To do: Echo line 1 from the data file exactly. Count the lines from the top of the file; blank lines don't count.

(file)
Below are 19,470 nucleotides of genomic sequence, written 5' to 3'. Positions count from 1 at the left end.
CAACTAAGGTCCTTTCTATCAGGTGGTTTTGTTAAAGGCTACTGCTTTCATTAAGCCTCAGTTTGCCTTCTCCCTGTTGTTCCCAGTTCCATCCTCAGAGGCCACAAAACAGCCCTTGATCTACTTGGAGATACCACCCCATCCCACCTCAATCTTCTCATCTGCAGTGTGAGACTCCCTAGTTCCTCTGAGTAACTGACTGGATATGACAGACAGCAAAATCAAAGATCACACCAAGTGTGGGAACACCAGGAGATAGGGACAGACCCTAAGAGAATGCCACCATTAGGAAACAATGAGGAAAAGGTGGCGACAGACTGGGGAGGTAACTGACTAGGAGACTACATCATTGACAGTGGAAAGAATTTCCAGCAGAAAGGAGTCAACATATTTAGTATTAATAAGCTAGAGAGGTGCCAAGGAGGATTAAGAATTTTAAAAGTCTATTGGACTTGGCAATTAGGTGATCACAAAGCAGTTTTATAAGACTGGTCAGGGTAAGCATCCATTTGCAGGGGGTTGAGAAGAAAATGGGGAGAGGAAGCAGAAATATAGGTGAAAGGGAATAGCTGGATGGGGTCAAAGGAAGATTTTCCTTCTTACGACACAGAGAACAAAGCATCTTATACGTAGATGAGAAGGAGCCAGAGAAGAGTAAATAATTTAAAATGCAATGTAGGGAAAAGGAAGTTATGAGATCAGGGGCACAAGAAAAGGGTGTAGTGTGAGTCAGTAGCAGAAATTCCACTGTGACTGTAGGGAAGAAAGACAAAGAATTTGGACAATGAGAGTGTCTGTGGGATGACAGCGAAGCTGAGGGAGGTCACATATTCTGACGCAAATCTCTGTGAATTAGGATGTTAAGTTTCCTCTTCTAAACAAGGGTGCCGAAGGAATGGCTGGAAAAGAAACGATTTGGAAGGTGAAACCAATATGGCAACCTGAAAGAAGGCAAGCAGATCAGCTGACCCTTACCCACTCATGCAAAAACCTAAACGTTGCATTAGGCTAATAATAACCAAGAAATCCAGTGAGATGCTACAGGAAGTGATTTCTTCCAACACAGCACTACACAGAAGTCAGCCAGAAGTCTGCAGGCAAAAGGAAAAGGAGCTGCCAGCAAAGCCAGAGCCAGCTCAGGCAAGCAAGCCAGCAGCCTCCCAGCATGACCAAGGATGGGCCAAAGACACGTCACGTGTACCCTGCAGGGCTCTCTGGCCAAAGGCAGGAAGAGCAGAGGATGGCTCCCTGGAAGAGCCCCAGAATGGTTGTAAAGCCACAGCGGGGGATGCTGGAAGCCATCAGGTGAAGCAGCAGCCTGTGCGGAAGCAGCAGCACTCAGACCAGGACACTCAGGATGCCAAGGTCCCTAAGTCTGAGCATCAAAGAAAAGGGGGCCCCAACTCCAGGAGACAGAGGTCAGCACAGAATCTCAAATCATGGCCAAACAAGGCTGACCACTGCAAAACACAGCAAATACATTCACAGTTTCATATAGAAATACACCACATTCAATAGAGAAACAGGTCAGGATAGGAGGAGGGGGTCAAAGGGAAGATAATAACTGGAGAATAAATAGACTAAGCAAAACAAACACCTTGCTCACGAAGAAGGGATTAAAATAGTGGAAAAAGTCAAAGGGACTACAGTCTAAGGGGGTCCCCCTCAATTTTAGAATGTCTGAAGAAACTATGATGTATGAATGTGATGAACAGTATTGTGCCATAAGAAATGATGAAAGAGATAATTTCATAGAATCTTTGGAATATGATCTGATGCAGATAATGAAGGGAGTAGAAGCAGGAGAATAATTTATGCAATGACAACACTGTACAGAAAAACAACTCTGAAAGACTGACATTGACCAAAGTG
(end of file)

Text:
Below are 19,470 nucleotides of genomic sequence, written 5' to 3'. Positions count from 1 at the left end.